Sunday, October 24, 2010

Fringe Loop Stitch Flower

This flower is recommended for faux fur (yuck) or ribbon (which I don't have on hand) so I tried a variegated yarn. I used Bernat Felting Natural Wool bulky (100% wool) in colorway Wild Flowers. Ha! It comes in 75 gram balls which will make lots of these flowers. I found that they were fun and easy to knit up -- and especially great for early knitters because you unravel part of the rows, which will help the children better see how a piece of knitting comes together. Also, the pattern is only 4 stitches wide so the children will feel success because they can quickly complete a row.

I found that the pattern didn't assemble well, because I used the wrong kind of yarn and the loops weren't stiff enough to look like a flower, and I think that had I used ribbon it would have been hard for the children to work with and confusing for them to sew so I am offering another option. I simply tied the two ends together as a bracelet! You can make a flower necklace to match. I calculate 20 rows (10 loops in your fringe) for a bracelet and 40 rows (20 loops in your fringe) for a necklace. Of course, the child could keep going and make it as long as they like. I think this is good, to give the students an easy pattern which they can use to explore their creativity. Maybe even try small ones in silver ribbon to be wreaths on a Christmas tree? Or I can see possibilities for using this technique to make a giant squid's tentacles... octopus... sea anemone... barnacle? Many creative knitters could probably do a lot with this.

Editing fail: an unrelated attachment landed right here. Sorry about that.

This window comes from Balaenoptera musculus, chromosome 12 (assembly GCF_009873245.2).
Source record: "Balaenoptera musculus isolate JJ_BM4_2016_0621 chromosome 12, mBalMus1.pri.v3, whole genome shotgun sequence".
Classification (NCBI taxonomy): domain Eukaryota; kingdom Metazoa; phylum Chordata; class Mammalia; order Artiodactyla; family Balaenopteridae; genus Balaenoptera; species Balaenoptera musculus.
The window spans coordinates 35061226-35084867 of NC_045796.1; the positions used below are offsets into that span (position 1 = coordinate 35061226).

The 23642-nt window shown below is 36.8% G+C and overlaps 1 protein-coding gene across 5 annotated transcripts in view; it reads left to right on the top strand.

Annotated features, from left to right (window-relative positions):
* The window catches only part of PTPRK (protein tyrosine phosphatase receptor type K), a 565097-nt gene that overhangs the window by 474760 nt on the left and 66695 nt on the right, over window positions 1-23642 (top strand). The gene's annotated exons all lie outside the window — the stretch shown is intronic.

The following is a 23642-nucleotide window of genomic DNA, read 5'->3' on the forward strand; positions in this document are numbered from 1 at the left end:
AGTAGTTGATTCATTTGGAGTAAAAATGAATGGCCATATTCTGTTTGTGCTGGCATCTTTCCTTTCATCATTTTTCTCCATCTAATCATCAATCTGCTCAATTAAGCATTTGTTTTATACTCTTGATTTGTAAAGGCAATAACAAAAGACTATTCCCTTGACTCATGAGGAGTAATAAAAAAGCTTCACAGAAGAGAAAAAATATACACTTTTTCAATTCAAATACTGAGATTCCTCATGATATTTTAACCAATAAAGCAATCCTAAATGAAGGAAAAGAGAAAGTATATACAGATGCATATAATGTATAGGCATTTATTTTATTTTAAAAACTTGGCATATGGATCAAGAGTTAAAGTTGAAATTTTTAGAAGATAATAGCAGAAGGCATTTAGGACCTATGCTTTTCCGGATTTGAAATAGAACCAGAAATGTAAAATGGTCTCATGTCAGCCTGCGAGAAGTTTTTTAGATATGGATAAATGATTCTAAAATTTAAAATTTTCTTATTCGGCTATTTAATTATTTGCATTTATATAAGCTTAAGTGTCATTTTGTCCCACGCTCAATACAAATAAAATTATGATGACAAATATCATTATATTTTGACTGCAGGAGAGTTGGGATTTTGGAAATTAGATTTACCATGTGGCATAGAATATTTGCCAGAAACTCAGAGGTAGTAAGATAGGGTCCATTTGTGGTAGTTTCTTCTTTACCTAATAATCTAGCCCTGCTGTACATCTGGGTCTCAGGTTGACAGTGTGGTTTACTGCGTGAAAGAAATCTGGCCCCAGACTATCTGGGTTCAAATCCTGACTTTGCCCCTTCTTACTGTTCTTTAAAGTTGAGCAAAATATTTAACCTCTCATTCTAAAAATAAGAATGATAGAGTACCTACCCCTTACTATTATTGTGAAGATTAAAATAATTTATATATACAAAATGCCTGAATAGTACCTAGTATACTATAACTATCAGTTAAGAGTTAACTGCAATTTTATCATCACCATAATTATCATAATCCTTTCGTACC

Speaking of creative knitters, I found some other knitting and crochet books on Amazon when I was making the link to this one. I have Nicky Epstein's Knitted Flowersand I found when looking for the link that it's been re-released in paperback with a new cover

and that one knitter recommended a different book in her review, which she says is more complete and more inspiring: 100 Flowers to Knit & Crochet: A Collection of Beautiful Blooms for Embellishing Garments, Accessories, and More

Curious, I purchased it. Because Amazon tempts us all with their "Frequently Bought Together" options I fell into the deep pit they had dug for me and got an additional book. It's a crochet book and since I don't know how to crochet and need to learn, and these patterns are for small projects, and we are doing Number Shapes and Patterns as our Math block, I thought I would give it a try: Beyond-the-Square Crochet Motifs: 144 circles, hexagons, triangles, squares, and other unexpected shapes

I am looking forward to reading these new books in a few days!

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